Earthquake in a Jar

Good afternoon scientists! We have been busy SHAKING things up with the Earthquake in a Jar Investigation. Get SHAKING with your little scientists too! šŸ™‚

 

Materials

Earthquake in a Jar (4)

Large Rocks

Small Rocks

Sand

Dirt/Soil

Empty Peanut Butter Jar

Small Scoop (We used 1/3 cup scoop)

Water (We used a bottle of water to make it easier)

Funnel (Optional)

Investigation

  1. Scoop 3-5 (Keep the number of scoops the same for each ingredient) scoops of large rocks into the clean, empty peanut butter jar.Earthquake in a Jar (8)
  2. Scoop 3-5 (Keep the number of scoops the same for each ingredient) scoops of small rocks into jar.Earthquake in a Jar (17)
  3. Scoop 3-5 (Keep the number of scoops the same for each ingredient) scoops of sand rocks into the jar.Earthquake in a Jar (24)
  4. Scoop 3-5 (Keep the number of scoops the same for each ingredient) scoops of soil rocks into the jar.Earthquake in a Jar (35)
  5. Fill the jar to the top with water and seal tightly. Take the jar outside and shake it up! Open the jar and again fill to the top with water, repeat shaking and adding water until the jar stays filled. Shake thoroughly and set out of reach of children and pets for 24 hours.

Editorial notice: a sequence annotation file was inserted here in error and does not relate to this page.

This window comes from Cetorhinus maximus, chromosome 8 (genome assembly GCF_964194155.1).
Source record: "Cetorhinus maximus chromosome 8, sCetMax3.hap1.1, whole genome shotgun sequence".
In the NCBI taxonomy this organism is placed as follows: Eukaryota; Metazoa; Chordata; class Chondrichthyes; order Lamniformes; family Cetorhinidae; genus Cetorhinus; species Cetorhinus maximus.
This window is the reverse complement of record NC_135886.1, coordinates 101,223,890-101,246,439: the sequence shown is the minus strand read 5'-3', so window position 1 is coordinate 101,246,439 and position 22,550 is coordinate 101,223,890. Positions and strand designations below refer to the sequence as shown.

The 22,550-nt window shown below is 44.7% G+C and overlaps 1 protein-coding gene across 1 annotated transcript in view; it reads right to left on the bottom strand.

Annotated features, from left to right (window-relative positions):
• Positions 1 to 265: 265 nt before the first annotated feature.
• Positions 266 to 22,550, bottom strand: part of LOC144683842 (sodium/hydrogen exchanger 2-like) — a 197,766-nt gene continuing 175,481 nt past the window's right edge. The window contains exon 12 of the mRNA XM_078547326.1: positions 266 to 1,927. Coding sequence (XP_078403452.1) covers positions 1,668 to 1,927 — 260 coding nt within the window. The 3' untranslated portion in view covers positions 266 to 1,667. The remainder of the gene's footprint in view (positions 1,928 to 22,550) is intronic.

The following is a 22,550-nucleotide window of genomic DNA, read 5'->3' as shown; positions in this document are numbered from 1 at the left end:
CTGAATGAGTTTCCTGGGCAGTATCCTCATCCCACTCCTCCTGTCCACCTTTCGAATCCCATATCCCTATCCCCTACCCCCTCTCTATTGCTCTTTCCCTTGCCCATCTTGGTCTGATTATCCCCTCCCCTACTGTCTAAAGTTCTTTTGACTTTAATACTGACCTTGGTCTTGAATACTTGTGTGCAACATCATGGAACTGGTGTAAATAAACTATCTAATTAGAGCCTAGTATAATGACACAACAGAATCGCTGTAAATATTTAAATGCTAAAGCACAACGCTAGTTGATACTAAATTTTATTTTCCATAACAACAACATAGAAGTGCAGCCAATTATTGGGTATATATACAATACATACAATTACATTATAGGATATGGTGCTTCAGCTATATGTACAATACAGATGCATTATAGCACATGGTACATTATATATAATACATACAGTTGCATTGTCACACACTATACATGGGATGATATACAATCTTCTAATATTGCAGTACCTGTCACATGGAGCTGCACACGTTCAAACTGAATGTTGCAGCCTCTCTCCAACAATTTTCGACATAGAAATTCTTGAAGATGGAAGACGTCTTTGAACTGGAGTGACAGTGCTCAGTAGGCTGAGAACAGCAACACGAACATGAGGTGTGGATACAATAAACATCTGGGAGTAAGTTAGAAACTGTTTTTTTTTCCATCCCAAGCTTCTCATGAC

6. Check on your Earthquake in a jar and see the results.Earthquake in a Jar (58)

Talking Points

This investigation is a shaking good time. We simulated different layers of Earth with the large rocks, small rocks, sand, and soil. We also use the water to represent the groundwater in the Aquifer.

Ground water is the water in the soil under the ground. Under the Earth we have an Aquifer which is an underground storage area of ground water that is surrounded by permeable rock, rock with holes and crevices to store the water. In our experiment when we added the sand to the larger rock it started to fill in the gaps, this is an example of the smaller sand permeating or filling in the larger gaps in the stone. Here in Florida our aquifer is underneath the land and is surrounded by limestone rock. We pull our drinking water from the aquifer.

An Earthquake is when the ground shakes violently and suddenly. Earthquakes can happen anywhere on planet Earth but are more common along fault lines or areas where the different tectonic plates (floating sheets of Earth) meet. We started with nice even lines of rocks, but after our Earthquake the layers mixed up together just like the Earth in our yards.

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